If everyone has an opinion on what passenger or SUV tires they should purchase, there are many more opinions on when tires should be replaced. How many remember the penny test?

The penny test is one of the time-honored ways to determine tread depth for a passenger vehicle. If a person puts a penny in a vehicle’s tread with Lincoln’s head down, ideally the head would be completely covered. If Lincoln’s head is starting to show, or the tire is to the bottom of the head, then it is time for new tires because the tread is probably at 2/32nds of an inch – recommended replacement tread depth.

Replacing Tires

What about replacing material handling tires?

To maintain the load capacity, shock absorption and safety factor designed into press on band tires, industry standards recommend that tires be replaced when approximately 33% of the available tread rubber is gone. Unfortunately, a penny test will not work on a solid tire! The rule of thumb for a traction tire is when the lug pattern is worn smooth, and for a smooth tire when the diameter has worn to the sidewall size markings.

If not replaced to the recommended diameter the following lift truck parts are at greater risk of repair:

  • Steer axle components such as the bearings, bushings, tire rod ends, king pins and spindles.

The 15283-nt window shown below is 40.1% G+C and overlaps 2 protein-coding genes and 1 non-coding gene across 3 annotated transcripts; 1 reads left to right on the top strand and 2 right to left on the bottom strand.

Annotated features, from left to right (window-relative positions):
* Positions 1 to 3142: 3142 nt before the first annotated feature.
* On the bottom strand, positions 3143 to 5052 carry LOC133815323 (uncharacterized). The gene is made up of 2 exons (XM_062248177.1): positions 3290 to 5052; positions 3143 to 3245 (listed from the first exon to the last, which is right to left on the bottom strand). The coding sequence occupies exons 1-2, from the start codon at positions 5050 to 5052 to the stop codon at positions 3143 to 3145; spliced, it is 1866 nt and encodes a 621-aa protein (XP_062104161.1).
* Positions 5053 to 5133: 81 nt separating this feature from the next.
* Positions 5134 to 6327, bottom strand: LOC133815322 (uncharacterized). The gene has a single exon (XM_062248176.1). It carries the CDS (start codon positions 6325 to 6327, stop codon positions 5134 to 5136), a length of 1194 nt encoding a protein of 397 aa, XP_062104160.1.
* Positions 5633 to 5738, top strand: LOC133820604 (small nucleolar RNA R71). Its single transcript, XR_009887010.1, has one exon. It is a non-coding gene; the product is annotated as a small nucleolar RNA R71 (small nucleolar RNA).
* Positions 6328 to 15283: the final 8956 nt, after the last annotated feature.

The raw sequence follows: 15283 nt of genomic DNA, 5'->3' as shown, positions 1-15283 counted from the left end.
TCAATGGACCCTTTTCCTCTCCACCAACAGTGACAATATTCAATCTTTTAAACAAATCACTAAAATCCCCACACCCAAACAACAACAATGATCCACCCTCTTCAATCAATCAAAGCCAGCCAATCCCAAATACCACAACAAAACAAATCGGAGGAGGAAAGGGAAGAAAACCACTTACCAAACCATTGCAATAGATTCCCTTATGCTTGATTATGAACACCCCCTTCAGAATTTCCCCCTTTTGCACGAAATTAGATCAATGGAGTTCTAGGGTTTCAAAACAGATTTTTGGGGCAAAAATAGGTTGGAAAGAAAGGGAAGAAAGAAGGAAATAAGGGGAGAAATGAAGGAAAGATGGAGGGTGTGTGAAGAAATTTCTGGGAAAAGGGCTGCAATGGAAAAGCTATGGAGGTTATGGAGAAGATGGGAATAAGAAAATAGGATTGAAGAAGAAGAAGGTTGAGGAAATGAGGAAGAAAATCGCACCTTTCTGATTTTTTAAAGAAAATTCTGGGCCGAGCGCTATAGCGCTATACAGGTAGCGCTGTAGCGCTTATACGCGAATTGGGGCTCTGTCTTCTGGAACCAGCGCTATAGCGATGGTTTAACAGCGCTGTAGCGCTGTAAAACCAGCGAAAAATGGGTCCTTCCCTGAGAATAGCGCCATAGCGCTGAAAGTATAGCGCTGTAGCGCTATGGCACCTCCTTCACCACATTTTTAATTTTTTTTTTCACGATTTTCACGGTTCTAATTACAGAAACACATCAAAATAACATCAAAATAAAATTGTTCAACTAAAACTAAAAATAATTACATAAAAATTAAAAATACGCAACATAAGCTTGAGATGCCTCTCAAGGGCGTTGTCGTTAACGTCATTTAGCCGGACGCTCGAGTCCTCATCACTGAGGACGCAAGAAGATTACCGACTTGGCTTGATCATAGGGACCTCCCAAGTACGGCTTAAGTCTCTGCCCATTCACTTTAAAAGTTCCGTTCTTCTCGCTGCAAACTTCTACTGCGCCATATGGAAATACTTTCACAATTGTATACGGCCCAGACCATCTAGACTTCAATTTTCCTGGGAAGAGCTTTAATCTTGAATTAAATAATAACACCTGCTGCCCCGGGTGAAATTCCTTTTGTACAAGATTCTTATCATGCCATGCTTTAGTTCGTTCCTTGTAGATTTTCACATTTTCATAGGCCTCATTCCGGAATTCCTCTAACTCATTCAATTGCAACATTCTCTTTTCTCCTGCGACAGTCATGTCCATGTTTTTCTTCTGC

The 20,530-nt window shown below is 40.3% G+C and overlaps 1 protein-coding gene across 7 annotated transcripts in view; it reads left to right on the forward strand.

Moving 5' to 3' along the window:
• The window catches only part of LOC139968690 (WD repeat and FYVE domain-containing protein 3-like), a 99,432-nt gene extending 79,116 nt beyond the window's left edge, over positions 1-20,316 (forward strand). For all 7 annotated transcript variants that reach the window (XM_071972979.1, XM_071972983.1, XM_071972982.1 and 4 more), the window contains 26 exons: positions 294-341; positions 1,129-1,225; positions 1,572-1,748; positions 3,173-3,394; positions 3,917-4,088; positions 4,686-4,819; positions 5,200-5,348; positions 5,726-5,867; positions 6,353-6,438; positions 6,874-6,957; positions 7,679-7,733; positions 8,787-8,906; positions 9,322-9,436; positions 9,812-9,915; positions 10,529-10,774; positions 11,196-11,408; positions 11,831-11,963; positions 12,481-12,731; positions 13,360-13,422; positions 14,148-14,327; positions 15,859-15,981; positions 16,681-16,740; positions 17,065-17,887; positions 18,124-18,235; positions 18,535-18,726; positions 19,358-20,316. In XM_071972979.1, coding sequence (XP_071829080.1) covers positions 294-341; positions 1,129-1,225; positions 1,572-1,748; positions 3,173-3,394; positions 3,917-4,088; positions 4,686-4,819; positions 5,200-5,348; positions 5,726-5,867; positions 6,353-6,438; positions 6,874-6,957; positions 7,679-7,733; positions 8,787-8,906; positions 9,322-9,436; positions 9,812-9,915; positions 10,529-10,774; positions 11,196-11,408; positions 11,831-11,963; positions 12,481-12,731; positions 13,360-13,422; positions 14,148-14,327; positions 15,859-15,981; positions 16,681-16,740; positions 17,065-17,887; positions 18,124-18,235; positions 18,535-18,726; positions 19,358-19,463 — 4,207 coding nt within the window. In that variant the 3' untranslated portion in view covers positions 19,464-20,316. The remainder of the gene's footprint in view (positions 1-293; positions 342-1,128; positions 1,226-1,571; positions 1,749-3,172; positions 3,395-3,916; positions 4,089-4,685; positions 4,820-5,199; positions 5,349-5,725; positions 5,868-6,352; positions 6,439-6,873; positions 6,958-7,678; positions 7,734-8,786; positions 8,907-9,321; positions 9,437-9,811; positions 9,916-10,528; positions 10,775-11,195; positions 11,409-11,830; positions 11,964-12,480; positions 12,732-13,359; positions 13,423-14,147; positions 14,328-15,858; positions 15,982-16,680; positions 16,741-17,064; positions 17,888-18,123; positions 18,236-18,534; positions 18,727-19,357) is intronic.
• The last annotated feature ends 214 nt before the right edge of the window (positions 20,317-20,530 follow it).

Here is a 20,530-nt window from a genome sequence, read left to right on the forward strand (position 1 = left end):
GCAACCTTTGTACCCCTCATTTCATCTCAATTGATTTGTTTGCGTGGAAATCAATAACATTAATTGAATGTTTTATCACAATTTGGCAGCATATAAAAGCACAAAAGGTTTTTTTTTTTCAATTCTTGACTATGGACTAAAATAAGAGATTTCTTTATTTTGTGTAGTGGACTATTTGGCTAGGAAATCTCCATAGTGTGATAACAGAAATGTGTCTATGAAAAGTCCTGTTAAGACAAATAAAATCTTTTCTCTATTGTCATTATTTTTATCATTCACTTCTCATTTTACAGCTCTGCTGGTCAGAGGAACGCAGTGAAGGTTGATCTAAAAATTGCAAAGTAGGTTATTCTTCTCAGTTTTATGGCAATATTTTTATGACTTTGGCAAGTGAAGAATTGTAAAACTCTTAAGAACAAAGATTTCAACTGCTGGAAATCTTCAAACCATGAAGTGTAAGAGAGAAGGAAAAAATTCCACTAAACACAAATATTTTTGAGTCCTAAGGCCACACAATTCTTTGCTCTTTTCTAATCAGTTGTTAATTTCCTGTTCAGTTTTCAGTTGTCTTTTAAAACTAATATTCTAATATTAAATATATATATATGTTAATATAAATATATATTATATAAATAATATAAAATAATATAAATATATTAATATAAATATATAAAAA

• Drive axle components such as the cylinder, forks, mast upright and lower mast rollers.

Lower ground clearance can also create dock and floor damage, while increasing vibration causing driver fatigue and lowered productivity.

Super elastic tires provide a RTD, Remaining Tread Depth, indicator also known as the 60 joule indicator which illustrates the maximum limit for wear and regrooving. If not replaced at this diameter, the same issues can occur as stated in the press on band replacement recommendations.

Pneumatic tires should be replaced whenever there is tire wear or damage that reaches the cords or casing. Forklift tires are inflated up to 145 psi and when they blow, it can do serious harm. There is not one absolute for pneumatic tire replacement, some tires may appear to have plenty of tread at the shoulder but are worn in the center of the tread, still others have plenty of tread depth but have tread or sidewall damage which causes replacement.

Now that you know some of the ins and outs of material handling tires, find the best tire that meets your operation’s needs and replace in a timely manner before you experience unplanned downtime. Tires can offer the best in longevity, ride, rolling resistance, load capacity, stability or any combination of these. When replacing material handling tires, price is not the only question that should be asked. Bottom line – as with most things in life, so it is with material handling tires – you get what you pay for. WMHS

Philip J. Lannon is a Sales and Training Manager for Continental Tire the Americas – Commercial Specialty Tires. Lannon is a 40-year veteran of the specialty tire industry, having worked in aftermarket sales, marketing and training for several major tire manufacturers. Continental develops pioneering technologies and services for sustainable and connected mobility of people and their goods through safe, intelligent and affordable solutions for vehicles, machines, traffic and transportation (